, and fungi). In the omasum water and many of the inorganic mineral elements are absorbed into the blood stream.

The abomasum is the fourth and final stomach compartment in ruminants. It is a close equivalent of a monogastric stomach (e.g., those in humans or pigs), and digesta is processed here in much the same way. It serves primarily as a site for acid hydrolysis of microbial and dietary protein, preparing these protein sources for further digestion and absorption in the small intestine. Digesta is finally moved into the small intestine, where the digestion and absorption of nutrients occurs. Microbes produced in the reticulo-rumen are also digested in the small intestine.


Specialized behaviors


Regurgitation
Regurgitation (digestion)
Regurgitation is the expulsion of material from the mouth, pharynx, or esophagus, usually characterized by the presence of undigested food or blood.Regurgitation is used by a number of species to feed their young...

 has been mentioned above under abomasum and crop, referring to crop milk, a secretion from the lining of the crop of pigeons and doves with which the parents feed their young by regurgitation.

Many sharks
Physical characteristics of sharks
The physical characteristics of sharks are different from those of bony and many other kinds of fish, but the large number of species and the diversity of shark habitats means that there are many variations on the "typical" shark body.- Respiration :...

 have the ability to turn their stomachs inside out and evert it out of their mouths in order to get rid of unwanted contents (perhaps developed as a way to reduce exposure to toxins).

Other animals, such as rabbits and rodents, practice coprophagia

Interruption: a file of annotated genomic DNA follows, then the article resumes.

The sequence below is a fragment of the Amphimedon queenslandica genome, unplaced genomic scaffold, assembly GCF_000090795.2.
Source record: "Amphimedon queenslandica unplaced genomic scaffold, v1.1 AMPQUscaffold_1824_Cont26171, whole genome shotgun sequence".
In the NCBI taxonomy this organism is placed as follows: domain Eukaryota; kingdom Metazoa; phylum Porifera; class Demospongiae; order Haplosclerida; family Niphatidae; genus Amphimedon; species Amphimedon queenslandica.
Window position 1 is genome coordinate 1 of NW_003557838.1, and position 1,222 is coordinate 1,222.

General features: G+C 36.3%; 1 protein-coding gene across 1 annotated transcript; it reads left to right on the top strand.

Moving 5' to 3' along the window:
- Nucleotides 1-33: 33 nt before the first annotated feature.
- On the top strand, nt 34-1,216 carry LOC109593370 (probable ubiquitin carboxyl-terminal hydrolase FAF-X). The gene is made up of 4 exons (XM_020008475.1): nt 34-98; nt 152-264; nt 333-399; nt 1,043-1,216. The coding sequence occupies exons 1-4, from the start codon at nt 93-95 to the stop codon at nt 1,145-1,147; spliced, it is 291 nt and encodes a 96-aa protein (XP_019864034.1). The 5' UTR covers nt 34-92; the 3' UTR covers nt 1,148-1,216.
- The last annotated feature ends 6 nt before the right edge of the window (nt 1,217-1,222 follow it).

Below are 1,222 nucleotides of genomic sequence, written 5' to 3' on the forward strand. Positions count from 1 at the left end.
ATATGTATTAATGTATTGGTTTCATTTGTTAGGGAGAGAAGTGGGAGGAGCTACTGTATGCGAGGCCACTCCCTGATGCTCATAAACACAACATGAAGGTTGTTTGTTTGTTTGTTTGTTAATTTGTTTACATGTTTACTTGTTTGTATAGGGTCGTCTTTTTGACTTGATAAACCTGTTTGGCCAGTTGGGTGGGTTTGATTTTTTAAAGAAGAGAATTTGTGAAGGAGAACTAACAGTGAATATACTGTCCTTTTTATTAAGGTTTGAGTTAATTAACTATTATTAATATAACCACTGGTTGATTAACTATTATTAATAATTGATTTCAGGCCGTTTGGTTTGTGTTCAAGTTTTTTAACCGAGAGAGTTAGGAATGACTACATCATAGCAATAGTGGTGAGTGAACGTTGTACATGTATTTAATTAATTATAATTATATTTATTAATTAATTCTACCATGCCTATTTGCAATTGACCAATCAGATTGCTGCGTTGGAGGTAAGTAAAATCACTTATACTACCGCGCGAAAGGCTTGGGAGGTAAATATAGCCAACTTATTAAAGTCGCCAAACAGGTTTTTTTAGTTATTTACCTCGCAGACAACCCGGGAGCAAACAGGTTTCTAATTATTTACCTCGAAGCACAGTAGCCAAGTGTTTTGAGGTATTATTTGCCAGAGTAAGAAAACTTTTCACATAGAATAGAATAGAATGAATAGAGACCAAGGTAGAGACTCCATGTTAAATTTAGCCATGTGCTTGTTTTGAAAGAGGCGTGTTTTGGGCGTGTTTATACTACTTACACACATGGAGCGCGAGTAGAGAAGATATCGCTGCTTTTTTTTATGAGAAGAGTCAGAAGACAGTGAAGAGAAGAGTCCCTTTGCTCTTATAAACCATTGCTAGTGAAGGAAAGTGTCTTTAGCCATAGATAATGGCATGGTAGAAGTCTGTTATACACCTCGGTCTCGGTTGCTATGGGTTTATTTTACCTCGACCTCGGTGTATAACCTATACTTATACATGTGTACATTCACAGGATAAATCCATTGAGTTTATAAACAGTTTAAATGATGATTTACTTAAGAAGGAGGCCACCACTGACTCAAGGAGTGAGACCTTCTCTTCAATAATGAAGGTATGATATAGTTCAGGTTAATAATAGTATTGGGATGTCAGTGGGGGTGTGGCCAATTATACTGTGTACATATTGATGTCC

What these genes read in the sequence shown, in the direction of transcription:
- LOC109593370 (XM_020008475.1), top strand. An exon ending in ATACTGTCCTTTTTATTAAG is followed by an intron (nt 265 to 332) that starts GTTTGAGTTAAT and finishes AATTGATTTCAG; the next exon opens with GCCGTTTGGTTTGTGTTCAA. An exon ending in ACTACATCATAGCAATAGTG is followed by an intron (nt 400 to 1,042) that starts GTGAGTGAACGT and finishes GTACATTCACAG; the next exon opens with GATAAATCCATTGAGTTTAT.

Coprophagia
Coprophagia or coprophagy is the consumption of feces, from the Greek κόπρος copros and φαγεῖν phagein . Many animal species practice coprophagia as a matter of course; other species do not normally consume feces but may do so under unusual conditions...

 behaviors - eating specialized feces in order to re-digest food, especially in the case of roughage. Capybara, rabbits, hamsters and other related species do not have a complex digestive system as do, for example, ruminants. Instead they extract more nutrition from grass by giving their food a second pass through the gut. Soft fecal pellets of partially digested food are excreted and generally consumed immediately. They also produce normal droppings, which are not eaten.

Young elephants, pandas, koalas, and hippos eat the feces of their mother, probably to obtain the bacteria required to properly digest vegetation. When they are born, their intestines do not contain these bacteria (they are completely sterile). Without them, they would be unable to get any nutritional value from many plant components.

In earthworms


An earthworm
Earthworm
Earthworm is the common name for the largest members of Oligochaeta in the phylum Annelida. In classical systems they were placed in the order Opisthopora, on the basis of the male pores opening posterior to the female pores, even though the internal male segments are anterior to the female...

's digestive system consists of a mouth
Mouth
The mouth is the first portion of the alimentary canal that receives food andsaliva. The oral mucosa is the mucous membrane epithelium lining the inside of the mouth....

, pharynx
Pharynx
The human pharynx is the part of the throat situated immediately posterior to the mouth and nasal cavity, and anterior to the esophagus and larynx. The human pharynx is conventionally divided into three sections: the nasopharynx , the oropharynx , and the laryngopharynx...

, esophagus
Esophagus
The esophagus is an organ in vertebrates which consists of a muscular tube through which food passes from the pharynx to the stomach. During swallowing, food passes from the mouth through the pharynx into the esophagus and travels via peristalsis to the stomach...